Thaksin’s ‘proxy’ poised for landslide

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Peter Alford, Bangkok | December 24, 2007

THAI voters have delivered a stunning vindication of Thaksin Shinawatra, the prime minister the military overthrew 15 months ago on the grounds he was corrupt and a threat to democratic government.

Exit polls yesterday showed the People’s Power Party, overwhelmingly seen as a proxy for Mr Thaksin’s banned Thai Rak Thai, winning 256 seats in the480-member House of Representatives.

PPP leader Samak Sundarajev, who intends to bring Mr Thaksin back from exile to clear his reputation, is likely to become prime minister.

If the results follow the exit poll, this would be only the second time in Thailand’s coup-riddled history a party has achieved an absolute majority.

Mr Thaksin, 58, the first to achieve the milestone, was ousted in September last year after almost a year of controversy and protests against his business dealings and his government’s abuses of democratic process.

The Democrat Party, which the military-led interim Government hoped would form a coalition administration and a barrier to Mr Thaksin, has won 162 seats, according to the poll conducted by Thai news organisations.

The result leaves coup-maker General Sonthi Boonyaratglin, then the army chief and now Deputy Prime Minister in charge of internal affairs, in a difficult position.

While many senior military officers, disheartened by the clumsy interim administration, want to return to barracks, younger and politicised officers now claim a right to intervene whenever voters make an unsatisfactory choice.

However, there is strong support for Mr Thaksin and PPP in the ranks, especially in field units in the northeast and north. Mr Thaksin is expected to return to Thailand, from his exile in London and Hong Kong, in mid-February. The tycoon says he has no interest in returning to politics.

Mr Samak insisted yesterday Mr Thaksin would have no role in his administration, and that his responsibility was to answer the regime’s charges of corruption and malfeasance.

“He must come back to face the charges and he cannot touch any politics in the country because it is against the law.”

Having served as a minister five times, deputy prime minister three times and as Bangkok governor, Mr Samak bridled at suggestions he needed Mr Thaksin’s advice on governance.

“Now I am the one who holds the helm – I am the captain of this ship. Why must I consult another captain?”

Democrat leader Abhisit Vejjajiva said the choice was between him and a Thaksin proxy: “The electorate will pick either me or Mr Samak to take charge of the problems of the nation – if it is me I will take full responsibility.”

However, the election turned on the comparison of Mr Thaksin’s five years as prime minister and 15 months of military administration. For most voters the comparison was deeply unflattering to interim prime minister Surayud Chulanont and General Sonthi.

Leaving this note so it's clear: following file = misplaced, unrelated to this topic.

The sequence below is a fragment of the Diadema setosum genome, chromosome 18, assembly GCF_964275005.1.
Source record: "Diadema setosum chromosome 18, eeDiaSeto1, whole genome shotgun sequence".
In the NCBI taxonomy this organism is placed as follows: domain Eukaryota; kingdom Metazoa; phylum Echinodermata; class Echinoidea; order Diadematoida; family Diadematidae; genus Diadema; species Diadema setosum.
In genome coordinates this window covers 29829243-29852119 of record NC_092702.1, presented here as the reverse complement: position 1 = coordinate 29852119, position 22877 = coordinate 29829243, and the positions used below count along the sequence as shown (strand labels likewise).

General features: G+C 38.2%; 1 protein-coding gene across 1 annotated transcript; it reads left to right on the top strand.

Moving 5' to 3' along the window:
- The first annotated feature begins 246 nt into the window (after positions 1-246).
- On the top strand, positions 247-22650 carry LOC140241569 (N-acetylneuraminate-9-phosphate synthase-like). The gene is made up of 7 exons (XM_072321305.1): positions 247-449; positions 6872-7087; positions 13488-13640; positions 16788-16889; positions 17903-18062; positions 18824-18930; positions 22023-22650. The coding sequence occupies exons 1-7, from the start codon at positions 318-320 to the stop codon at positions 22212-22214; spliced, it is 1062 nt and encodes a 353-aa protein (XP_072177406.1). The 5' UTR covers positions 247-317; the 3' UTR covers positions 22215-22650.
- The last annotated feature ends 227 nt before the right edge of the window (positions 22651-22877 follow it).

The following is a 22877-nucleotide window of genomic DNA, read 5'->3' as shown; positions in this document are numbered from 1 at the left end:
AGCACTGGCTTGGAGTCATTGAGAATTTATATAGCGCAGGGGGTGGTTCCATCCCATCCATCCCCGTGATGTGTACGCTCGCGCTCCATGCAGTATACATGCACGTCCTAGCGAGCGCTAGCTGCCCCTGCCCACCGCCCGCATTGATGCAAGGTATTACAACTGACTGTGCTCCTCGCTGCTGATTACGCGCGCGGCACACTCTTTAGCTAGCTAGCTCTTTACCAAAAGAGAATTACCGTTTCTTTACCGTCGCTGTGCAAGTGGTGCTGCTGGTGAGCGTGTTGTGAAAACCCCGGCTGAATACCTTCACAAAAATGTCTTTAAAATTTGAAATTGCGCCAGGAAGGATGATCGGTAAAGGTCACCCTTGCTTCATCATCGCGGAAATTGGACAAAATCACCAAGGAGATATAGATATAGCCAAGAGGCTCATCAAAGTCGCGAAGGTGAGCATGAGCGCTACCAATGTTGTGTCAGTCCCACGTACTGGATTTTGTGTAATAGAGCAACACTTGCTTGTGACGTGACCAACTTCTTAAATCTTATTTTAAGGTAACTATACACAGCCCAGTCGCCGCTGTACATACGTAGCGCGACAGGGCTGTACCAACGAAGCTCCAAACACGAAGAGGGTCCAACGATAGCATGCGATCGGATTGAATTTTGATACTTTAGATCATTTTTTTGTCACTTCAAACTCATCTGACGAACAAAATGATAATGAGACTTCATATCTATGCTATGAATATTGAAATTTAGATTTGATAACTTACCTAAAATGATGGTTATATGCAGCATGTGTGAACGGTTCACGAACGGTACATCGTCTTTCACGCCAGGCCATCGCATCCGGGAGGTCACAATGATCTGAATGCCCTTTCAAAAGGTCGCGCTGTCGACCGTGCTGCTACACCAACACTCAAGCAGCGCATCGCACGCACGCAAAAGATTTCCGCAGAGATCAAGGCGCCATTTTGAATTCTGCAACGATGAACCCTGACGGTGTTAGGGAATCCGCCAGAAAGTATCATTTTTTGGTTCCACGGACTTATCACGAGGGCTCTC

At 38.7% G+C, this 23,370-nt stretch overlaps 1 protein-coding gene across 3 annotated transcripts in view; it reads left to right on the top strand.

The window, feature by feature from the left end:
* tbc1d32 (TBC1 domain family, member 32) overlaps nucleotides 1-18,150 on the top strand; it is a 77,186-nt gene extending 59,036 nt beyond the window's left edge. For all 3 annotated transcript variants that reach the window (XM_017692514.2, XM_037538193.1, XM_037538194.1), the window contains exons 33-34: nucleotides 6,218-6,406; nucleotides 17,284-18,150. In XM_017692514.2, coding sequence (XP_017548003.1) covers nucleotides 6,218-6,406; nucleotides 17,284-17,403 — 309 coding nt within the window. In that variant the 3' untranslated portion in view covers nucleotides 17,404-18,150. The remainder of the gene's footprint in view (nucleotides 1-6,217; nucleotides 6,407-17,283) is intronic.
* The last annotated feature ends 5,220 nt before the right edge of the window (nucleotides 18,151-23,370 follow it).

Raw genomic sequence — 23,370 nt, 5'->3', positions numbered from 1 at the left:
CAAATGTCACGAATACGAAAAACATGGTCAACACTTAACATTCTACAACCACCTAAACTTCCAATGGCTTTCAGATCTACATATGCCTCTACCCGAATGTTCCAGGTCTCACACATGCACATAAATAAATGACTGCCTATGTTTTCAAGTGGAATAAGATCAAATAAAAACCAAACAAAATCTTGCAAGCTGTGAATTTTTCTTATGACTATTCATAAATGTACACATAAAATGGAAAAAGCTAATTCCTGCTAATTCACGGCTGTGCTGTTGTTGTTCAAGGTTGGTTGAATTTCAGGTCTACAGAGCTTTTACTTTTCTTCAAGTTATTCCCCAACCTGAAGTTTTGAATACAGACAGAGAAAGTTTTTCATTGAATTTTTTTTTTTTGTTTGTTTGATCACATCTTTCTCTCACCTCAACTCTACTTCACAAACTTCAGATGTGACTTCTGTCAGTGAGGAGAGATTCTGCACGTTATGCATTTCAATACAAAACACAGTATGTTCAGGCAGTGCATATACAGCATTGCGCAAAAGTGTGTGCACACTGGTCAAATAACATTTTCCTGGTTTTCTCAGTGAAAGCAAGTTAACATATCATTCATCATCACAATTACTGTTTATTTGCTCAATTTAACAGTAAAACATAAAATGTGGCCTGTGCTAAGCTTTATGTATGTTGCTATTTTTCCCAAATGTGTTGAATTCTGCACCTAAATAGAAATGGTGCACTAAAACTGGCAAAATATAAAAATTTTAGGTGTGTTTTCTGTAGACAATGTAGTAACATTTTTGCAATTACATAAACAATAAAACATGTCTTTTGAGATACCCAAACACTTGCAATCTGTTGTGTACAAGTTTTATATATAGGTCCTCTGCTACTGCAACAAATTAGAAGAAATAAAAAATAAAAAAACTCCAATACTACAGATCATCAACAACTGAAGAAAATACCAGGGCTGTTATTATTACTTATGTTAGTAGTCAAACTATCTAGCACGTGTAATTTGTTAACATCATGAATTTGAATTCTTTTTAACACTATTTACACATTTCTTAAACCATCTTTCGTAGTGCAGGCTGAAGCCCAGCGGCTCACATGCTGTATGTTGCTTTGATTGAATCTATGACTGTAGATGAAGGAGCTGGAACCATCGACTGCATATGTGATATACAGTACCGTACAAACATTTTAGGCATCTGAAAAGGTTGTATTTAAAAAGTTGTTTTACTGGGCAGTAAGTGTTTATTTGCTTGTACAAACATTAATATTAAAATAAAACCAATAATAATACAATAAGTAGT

This hugely benefited Mr Samak, 72, a pugnacious right-winger who formed PPP after a regime-appointed constitutional tribunal in April ordered Thai Rak Thai be dissolved and 111 executives, including Mr Thaksin, be banned from politics for five years.

Incompetent administration, no obvious abatement of the institutional corruption that was a pretext for throwing him out, and bullying attempts to erase the former leader from the public mind, have shrivelled approval for the military intervention.

“I agreed with the coup at that time because the country was unstable and I thought the coup might stabilise it,” said lawyer Narongrit Songphrasit.

“But today I think we shouldn’t have had that coup because of the bad effect on the country and on the economy.”

“I think Mr Samak is a good man, he is here to help us,” said Chalaiyakorn Suwan, 20, a student of the generation that 15 months ago was jostling to garland young soldiers with flowers.

“The coup brought the country more chaos and for us, for my family who are market vendors, it was bad for business.”

These are people in Bangkok, where massive street protests against Mr Thaksin’s government created the climate for his removal. Most other Thais were confused or sullen onlookers.

Educated, politically discerning Bangkok claims the right to correct the nation’s bad political choices, according to apologists for Mr Thaksin’s overthrow.

But Bangkok has only 4.1million of the nation’s 45 million eligible voters. Thai Rak Thai drew overwhelming support from the hard-scrabble countryside of the northeast and north, whose voters number 23.6 million. There, Mr Thaksin’s welfare and development programs were hugely popular, in a country that has almost no institutional safety nets for its poor and sick.

The interim Government tried to remind Thais of the dark side of Mr Thaksin’s authoritarian populism. On Saturday, former chief prosecutor Kanit na Kakhon described the findings of his investigation of the former prime minister’s extraordinarily bloody “war on drugs” in 2003.

In three months 2921 people were killed. Police and soldiers shot at will and often, it seemed, at random. Many local scores were settled and some politically inconvenient people found themselves fatally labelled as drug traffickers.

But that seemed to matter little yesterday. Many PPP supporters ignore Mr Samak’s pretence that his party is more than a rebadged Thai Rak Thai.

“I like the Thaksin party,” says motorcycle taxi driver Jaran Sripraphai, 36. “For the ordinary people, Mr Thaksin helped the country and supported the people.

“I didn’t agree with the coup, but I’m just an ordinary person. I had no voice.”



  1. […] Analysis/Comment/News (11:32pm:) Some articles. SMH, The Australian, The Telegraph. The PPP numbers seems to go up and down. The latest it was 226. It is hard to say […]


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